Finnish legislation regarding the return of asylum seekers is exemplary compared with many other EU countries. If an asylum seeker cannot be returned to their home country after a negative asylum decision, a temporary residence permit is granted. Nevertheless, the Ministry of the Interior is willing to overrule this legislation. The government has rejected the proposal, but Päivi Räsänen, the Minister of the Interior, won't give up.
Räsänen refers to this legal possibility as a "loophole" and a "pull factor". She wants to "close this loophole" with legislation changes. In practice, the proposed law would force an asylum seeker to voluntarily return after a negative residence permit decision.
The proposal would legally formalise the so-called limbo state, where the asylum seeker has not been granted a residence permit in Finland, but cannot return to their home country either for one reason or another.
This change in legislation is problematic because many countries will not accept people, who have left their home country in order to seek safety in Western countries. Even if the return would be possible, the returnee might not be safe back home.
Another central problem is the assumption that the original negative asylum decision is always correct and fair. Furthermore, the law proposal reiterates the view that the asylum seeker could return any time if they only wanted to. In reality, it nevertheless might be impossible for the asylum seeker to return to their home country for the sake of their own safety.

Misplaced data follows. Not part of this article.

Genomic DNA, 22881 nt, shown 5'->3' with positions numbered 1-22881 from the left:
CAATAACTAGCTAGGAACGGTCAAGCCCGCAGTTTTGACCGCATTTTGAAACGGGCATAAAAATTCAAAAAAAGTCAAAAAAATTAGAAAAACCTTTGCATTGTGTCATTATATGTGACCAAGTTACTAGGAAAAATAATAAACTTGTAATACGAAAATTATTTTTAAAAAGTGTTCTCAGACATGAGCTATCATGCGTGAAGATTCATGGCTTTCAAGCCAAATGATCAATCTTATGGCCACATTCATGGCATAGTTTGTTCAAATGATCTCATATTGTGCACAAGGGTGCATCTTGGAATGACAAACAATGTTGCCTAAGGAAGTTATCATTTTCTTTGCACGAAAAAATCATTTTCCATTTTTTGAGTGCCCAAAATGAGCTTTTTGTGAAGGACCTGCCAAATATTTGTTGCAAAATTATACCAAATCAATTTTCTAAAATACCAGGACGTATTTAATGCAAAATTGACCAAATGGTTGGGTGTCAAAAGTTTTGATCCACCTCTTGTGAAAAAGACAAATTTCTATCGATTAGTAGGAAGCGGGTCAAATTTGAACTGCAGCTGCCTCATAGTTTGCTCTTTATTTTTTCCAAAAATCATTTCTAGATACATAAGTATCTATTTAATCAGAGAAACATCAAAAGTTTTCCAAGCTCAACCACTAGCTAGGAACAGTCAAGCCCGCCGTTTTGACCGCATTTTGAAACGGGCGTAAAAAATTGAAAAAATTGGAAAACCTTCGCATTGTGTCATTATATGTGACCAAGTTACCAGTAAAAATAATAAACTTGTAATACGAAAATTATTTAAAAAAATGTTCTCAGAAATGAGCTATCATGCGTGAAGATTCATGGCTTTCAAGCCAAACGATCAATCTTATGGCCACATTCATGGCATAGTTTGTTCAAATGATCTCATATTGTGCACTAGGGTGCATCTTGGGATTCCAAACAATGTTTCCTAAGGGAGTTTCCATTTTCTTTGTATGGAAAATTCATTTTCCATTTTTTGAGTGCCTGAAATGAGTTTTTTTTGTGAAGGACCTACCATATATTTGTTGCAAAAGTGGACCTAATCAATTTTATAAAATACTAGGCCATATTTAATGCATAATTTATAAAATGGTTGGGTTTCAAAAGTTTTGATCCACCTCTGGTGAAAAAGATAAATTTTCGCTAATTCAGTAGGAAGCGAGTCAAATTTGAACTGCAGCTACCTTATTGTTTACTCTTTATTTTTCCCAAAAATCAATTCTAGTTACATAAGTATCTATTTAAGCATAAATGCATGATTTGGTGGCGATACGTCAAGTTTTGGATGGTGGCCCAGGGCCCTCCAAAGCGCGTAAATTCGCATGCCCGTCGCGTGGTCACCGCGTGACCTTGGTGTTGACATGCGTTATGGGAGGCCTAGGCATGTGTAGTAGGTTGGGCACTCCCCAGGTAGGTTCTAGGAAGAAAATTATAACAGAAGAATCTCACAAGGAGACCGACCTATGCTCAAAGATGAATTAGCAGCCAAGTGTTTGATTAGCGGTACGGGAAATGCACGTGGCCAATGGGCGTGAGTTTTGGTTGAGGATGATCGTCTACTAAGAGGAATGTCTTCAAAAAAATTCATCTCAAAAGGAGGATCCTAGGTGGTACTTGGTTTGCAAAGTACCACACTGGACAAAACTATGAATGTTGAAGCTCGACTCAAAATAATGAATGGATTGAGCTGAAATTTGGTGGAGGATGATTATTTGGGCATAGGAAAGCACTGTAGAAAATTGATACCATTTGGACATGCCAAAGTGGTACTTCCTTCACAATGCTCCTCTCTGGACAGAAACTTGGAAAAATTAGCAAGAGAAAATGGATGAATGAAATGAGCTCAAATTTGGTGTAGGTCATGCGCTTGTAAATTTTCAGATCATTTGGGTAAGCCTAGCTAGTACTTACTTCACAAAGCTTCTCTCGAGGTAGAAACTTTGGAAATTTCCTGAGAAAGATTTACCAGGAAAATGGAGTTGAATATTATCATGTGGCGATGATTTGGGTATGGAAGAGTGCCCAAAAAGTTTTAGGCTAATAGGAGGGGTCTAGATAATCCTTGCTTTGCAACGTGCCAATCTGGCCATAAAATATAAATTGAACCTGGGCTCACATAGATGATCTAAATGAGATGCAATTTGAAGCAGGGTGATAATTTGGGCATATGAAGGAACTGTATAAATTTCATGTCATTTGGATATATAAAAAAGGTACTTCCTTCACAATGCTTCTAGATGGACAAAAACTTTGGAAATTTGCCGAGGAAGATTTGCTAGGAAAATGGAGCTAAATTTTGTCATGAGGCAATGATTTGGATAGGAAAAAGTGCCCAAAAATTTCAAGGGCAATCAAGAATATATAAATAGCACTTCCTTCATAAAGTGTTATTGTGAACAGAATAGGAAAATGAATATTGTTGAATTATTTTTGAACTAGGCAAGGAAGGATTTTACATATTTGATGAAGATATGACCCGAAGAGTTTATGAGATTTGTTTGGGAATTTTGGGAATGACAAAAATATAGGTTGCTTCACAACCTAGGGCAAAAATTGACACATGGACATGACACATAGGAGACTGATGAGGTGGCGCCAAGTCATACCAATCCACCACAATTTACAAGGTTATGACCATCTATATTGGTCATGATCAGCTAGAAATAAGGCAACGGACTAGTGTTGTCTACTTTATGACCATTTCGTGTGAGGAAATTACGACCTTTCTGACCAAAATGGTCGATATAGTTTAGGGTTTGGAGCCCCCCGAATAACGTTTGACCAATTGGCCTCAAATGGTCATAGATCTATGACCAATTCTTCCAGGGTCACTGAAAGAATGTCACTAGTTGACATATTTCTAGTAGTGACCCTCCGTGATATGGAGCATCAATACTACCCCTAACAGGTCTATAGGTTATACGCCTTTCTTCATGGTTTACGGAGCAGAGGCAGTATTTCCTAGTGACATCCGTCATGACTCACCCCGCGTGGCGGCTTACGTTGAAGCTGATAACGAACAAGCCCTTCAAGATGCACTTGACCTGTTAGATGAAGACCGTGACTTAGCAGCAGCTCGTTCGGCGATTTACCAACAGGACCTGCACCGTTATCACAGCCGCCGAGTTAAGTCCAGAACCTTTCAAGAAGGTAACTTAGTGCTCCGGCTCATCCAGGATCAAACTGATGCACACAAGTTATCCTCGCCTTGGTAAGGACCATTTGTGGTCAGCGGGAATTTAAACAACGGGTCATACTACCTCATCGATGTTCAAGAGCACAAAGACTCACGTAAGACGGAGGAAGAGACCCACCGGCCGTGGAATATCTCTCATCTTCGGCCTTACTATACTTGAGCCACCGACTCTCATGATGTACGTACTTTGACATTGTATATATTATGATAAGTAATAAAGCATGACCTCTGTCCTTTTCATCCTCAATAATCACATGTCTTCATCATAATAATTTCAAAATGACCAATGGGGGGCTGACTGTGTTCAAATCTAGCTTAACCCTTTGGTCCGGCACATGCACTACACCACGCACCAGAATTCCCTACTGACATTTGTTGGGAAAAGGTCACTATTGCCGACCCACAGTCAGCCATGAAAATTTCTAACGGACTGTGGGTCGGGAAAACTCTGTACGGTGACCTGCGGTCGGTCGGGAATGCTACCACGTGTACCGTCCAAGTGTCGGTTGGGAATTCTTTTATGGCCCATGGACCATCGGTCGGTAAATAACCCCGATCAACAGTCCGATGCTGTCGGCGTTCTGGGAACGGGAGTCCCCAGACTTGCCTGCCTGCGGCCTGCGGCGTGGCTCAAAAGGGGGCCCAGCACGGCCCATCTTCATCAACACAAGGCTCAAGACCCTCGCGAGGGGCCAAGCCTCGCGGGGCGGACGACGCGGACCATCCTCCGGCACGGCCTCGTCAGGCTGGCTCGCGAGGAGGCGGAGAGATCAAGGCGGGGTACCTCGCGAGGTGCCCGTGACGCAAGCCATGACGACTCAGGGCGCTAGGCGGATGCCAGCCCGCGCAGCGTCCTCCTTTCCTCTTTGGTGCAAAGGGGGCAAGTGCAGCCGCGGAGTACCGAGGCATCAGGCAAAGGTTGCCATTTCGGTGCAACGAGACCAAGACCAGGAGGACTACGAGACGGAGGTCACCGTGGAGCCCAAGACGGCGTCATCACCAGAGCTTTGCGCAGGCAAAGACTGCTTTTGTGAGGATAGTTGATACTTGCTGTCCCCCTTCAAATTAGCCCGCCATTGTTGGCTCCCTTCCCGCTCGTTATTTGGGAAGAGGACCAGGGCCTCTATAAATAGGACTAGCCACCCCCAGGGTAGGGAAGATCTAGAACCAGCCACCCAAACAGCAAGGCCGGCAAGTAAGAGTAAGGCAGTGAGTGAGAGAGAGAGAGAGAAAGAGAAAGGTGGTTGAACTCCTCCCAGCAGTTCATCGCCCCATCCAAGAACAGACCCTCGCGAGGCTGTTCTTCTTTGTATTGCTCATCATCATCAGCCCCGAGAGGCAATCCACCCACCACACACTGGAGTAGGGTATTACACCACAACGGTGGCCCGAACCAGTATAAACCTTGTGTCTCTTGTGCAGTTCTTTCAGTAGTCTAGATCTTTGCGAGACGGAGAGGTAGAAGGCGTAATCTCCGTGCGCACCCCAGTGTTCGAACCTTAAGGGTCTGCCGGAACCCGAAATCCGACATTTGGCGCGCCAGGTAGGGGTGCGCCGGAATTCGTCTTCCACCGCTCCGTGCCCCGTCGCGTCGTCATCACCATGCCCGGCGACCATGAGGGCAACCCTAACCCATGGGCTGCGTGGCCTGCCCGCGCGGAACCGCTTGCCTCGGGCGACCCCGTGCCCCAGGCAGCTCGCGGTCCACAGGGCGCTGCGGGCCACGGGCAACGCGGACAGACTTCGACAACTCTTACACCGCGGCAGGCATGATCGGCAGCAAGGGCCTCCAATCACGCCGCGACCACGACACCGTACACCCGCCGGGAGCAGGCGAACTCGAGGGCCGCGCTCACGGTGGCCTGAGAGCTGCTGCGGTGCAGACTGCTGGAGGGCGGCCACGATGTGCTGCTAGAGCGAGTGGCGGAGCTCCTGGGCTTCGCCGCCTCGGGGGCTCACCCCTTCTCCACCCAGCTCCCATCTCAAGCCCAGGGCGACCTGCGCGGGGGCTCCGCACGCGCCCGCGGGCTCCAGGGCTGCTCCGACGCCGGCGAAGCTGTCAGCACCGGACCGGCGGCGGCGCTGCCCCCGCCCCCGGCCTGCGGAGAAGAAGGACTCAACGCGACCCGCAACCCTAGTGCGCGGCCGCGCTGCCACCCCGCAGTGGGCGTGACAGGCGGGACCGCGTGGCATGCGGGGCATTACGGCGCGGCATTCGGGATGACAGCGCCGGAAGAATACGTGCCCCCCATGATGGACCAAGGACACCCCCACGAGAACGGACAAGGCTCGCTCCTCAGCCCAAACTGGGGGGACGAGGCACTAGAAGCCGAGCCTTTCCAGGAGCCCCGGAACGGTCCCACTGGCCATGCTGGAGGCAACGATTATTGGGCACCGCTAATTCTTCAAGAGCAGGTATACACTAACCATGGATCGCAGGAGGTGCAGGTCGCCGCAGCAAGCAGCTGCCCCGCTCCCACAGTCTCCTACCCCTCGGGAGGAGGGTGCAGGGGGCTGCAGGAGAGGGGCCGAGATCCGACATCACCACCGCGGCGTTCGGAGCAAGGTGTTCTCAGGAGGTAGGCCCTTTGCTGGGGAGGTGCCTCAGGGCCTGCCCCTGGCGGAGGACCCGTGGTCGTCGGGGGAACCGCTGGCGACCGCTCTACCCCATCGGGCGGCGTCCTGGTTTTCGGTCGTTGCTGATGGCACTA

The whole concept of "voluntary return" is questionable. The new legislation would in practice force people to resort to a "voluntary" return or to go underground after a negative asylum decision. Thus the changes would create undocumented migration.
The Ministry of the Interior and the Finnish Immigration Service, subordinate to the Ministry, view the issue differently. Jaana Vuorio, the Director General of the Immigration Service sees the current law as the reason for Iraqi people making up the biggest group of asylum seekers in Finland year after year. According to Vuorio there is no return contract between Finland and Iraq, which attracts Iraqi people specifically to Finland.
This pull factor is not found in statistics. There are still significantly less asylum seekers in Finland than in other Nordic countries. Out of the asylum applications of Iraqi people arriving directly to Finland, 86 per cent received positive decisions last year. Arriving to Finland is caused by push rather than pull factors. These people are in need of safety.